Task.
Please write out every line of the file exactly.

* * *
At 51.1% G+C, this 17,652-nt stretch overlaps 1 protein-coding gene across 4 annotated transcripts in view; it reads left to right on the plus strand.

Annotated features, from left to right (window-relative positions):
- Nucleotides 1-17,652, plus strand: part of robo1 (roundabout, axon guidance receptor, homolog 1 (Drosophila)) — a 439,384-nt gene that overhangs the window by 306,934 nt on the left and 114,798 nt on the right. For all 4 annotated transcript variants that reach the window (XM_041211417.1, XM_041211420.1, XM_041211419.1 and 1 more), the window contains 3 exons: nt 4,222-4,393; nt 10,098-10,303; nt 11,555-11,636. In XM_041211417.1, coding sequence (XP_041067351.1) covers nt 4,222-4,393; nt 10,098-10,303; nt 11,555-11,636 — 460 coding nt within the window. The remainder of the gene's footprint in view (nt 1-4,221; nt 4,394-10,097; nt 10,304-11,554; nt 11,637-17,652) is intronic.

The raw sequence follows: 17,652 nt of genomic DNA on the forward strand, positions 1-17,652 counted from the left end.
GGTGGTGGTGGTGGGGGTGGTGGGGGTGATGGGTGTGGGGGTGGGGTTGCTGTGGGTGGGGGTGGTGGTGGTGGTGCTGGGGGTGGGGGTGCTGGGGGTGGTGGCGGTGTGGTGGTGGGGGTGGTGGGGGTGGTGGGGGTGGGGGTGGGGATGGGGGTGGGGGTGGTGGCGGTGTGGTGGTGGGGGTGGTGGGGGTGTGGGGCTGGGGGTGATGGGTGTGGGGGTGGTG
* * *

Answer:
At 51.1% G+C, this 17,652-nt stretch overlaps 1 protein-coding gene across 4 annotated transcripts in view; it reads left to right on the plus strand.

Annotated features, from left to right (window-relative positions):
- Nucleotides 1-17,652, plus strand: part of robo1 (roundabout, axon guidance receptor, homolog 1 (Drosophila)) — a 439,384-nt gene that overhangs the window by 306,934 nt on the left and 114,798 nt on the right. For all 4 annotated transcript variants that reach the window (XM_041211417.1, XM_041211420.1, XM_041211419.1 and 1 more), the window contains 3 exons: nt 4,222-4,393; nt 10,098-10,303; nt 11,555-11,636. In XM_041211417.1, coding sequence (XP_041067351.1) covers nt 4,222-4,393; nt 10,098-10,303; nt 11,555-11,636 — 460 coding nt within the window. The remainder of the gene's footprint in view (nt 1-4,221; nt 4,394-10,097; nt 10,304-11,554; nt 11,637-17,652) is intronic.

The raw sequence follows: 17,652 nt of genomic DNA on the forward strand, positions 1-17,652 counted from the left end.
GGTGGTGGTGGTGGGGGTGGTGGGGGTGATGGGTGTGGGGGTGGGGTTGCTGTGGGTGGGGGTGGTGGTGGTGGTGCTGGGGGTGGGGGTGCTGGGGGTGGTGGCGGTGTGGTGGTGGGGGTGGTGGGGGTGGTGGGGGTGGGGGTGGGGATGGGGGTGGGGGTGGTGGCGGTGTGGTGGTGGGGGTGGTGGGGGTGTGGGGCTGGGGGTGATGGGTGTGGGGGTGGTG